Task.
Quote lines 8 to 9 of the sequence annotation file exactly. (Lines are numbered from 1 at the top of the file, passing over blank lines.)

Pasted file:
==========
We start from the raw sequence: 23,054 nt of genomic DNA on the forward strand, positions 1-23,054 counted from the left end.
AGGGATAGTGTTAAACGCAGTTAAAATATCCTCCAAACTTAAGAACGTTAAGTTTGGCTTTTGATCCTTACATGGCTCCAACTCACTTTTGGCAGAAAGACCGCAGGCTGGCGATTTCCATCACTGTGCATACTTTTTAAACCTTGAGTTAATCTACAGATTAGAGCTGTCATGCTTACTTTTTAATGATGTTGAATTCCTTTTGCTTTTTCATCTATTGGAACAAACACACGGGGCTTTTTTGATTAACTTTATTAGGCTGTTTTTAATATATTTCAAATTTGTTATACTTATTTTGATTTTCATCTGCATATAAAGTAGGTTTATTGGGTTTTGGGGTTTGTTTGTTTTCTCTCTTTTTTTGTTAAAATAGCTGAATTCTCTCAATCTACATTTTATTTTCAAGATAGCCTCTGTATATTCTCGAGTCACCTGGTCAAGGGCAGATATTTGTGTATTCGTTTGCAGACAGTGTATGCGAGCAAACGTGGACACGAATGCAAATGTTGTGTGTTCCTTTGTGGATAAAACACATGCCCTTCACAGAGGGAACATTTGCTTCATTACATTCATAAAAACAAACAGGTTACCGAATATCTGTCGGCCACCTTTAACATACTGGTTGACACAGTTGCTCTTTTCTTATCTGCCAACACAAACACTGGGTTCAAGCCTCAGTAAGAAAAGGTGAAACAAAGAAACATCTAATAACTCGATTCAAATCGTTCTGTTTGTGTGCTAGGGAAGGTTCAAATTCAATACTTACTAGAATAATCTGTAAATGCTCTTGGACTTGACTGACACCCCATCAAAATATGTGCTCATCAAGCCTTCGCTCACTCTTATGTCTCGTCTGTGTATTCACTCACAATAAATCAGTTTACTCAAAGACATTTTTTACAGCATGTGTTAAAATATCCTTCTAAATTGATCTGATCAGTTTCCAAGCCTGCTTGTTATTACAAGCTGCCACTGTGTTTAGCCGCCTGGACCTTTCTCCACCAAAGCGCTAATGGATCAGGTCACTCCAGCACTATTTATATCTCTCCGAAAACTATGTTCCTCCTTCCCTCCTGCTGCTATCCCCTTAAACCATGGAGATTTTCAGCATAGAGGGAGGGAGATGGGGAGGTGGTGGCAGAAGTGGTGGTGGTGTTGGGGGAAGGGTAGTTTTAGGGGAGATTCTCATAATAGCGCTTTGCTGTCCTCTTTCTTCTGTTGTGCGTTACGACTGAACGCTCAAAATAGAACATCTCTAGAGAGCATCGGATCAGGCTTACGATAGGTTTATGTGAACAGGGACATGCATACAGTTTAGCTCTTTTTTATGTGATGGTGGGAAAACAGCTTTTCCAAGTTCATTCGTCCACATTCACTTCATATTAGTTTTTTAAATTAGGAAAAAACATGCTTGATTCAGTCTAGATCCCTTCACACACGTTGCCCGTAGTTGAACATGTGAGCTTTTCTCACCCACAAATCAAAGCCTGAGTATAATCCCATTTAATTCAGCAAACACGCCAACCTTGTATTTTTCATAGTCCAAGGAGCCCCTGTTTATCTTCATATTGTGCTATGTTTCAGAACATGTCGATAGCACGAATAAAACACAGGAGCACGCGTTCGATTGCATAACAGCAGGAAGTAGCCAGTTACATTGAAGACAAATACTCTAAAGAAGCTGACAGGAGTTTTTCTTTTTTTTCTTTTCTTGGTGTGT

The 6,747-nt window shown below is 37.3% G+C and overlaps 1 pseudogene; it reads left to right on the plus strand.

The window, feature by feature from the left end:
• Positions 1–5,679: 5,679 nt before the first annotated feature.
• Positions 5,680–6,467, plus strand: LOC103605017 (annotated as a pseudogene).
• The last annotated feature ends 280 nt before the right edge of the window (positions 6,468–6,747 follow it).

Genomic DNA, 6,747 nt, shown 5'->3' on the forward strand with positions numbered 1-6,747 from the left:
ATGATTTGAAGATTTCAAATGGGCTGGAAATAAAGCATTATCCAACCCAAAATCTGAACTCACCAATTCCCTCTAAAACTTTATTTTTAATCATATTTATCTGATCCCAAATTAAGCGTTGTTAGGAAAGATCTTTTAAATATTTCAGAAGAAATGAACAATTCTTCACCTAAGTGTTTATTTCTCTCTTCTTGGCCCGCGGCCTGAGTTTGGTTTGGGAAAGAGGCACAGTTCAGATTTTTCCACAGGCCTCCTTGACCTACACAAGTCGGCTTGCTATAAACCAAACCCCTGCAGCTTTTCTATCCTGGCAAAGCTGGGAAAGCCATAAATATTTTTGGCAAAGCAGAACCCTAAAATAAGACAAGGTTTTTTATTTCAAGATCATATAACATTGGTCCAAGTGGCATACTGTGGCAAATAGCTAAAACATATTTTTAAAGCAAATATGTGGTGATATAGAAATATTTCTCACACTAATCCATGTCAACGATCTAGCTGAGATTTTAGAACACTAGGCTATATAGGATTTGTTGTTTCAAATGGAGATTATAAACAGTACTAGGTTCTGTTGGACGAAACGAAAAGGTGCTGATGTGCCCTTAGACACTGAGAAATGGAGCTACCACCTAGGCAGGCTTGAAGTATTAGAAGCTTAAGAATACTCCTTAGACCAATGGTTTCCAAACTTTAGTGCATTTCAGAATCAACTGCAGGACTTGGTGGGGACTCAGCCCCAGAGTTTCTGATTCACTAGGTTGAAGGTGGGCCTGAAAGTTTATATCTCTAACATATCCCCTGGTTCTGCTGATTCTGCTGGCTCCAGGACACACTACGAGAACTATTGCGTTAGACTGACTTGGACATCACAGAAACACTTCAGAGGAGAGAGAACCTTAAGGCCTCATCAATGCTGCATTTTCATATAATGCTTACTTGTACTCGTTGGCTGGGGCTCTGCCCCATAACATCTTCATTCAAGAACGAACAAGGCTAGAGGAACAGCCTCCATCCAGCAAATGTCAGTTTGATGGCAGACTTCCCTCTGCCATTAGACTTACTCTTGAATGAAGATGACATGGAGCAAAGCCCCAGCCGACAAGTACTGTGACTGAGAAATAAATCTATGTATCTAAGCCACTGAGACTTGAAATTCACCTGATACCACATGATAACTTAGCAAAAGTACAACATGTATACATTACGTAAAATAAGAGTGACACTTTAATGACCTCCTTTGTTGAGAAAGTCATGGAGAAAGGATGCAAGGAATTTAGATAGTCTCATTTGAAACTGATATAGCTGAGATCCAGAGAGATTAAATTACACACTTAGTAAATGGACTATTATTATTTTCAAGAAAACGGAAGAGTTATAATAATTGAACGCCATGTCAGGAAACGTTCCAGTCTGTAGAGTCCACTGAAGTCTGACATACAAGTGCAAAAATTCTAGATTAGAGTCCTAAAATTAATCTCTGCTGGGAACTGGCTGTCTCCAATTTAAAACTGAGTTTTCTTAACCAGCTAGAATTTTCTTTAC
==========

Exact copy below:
Genomic DNA, 6,747 nt, shown 5'->3' on the forward strand with positions numbered 1-6,747 from the left:
ATGATTTGAAGATTTCAAATGGGCTGGAAATAAAGCATTATCCAACCCAAAATCTGAACTCACCAATTCCCTCTAAAACTTTATTTTTAATCATATTTATCTGATCCCAAATTAAGCGTTGTTAGGAAAGATCTTTTAAATATTTCAGAAGAAATGAACAATTCTTCACCTAAGTGTTTATTTCTCTCTTCTTGGCCCGCGGCCTGAGTTTGGTTTGGGAAAGAGGCACAGTTCAGATTTTTCCACAGGCCTCCTTGACCTACACAAGTCGGCTTGCTATAAACCAAACCCCTGCAGCTTTTCTATCCTGGCAAAGCTGGGAAAGCCATAAATATTTTTGGCAAAGCAGAACCCTAAAATAAGACAAGGTTTTTTATTTCAAGATCATATAACATTGGTCCAAGTGGCATACTGTGGCAAATAGCTAAAACATATTTTTAAAGCAAATATGTGGTGATATAGAAATATTTCTCACACTAATCCATGTCAACGATCTAGCTGAGATTTTAGAACACTAGGCTATATAGGATTTGTTGTTTCAAATGGAGATTATAAACAGTACTAGGTTCTGTTGGACGAAACGAAAAGGTGCTGATGTGCCCTTAGACACTGAGAAATGGAGCTACCACCTAGGCAGGCTTGAAGTATTAGAAGCTTAAGAATACTCCTTAGACCAATGGTTTCCAAACTTTAGTGCATTTCAGAATCAACTGCAGGACTTGGTGGGGACTCAGCCCCAGAGTTTCTGATTCACTAGGTTGAAGGTGGGCCTGAAAGTTTATATCTCTAACATATCCCCTGGTTCTGCTGATTCTGCTGGCTCCAGGACACACTACGAGAACTATTGCGTTAGACTGACTTGGACATCACAGAAACACTTCAGAGGAGAGAGAACCTTAAGGCCTCATCAATGCTGCATTTTCATATAATGCTTACTTGTACTCGTTGGCTGGGGCTCTGCCCCATAACATCTTCATTCAAGAACGAACAAGGCTAGAGGAACAGCCTCCATCCAGCAAATGTCAGTTTGATGGCAGACTTCCCTCTGCCATTAGACTTACTCTTGAATGAAGATGACATGGAGCAAAGCCCCAGCCGACAAGTACTGTGACTGAGAAATAAATCTATGTATCTAAGCCACTGAGACTTGAAATTCACCTGATACCACATGATAACTTAGCAAAAGTACAACATGTATACATTACGTAAAATAAGAGTGACACTTTAATGACCTCCTTTGTTGAGAAAGTCATGGAGAAAGGATGCAAGGAATTTAGATAGTCTCATTTGAAACTGATATAGCTGAGATCCAGAGAGATTAAATTACACACTTAGTAAATGGACTATTATTATTTTCAAGAAAACGGAAGAGTTATAATAATTGAACGCCATGTCAGGAAACGTTCCAGTCTGTAGAGTCCACTGAAGTCTGACATACAAGTGCAAAAATTCTAGATTAGAGTCCTAAAATTAATCTCTGCTGGGAACTGGCTGTCTCCAATTTAAAACTGAGTTTTCTTAACCAGCTAGAATTTTCTTTAC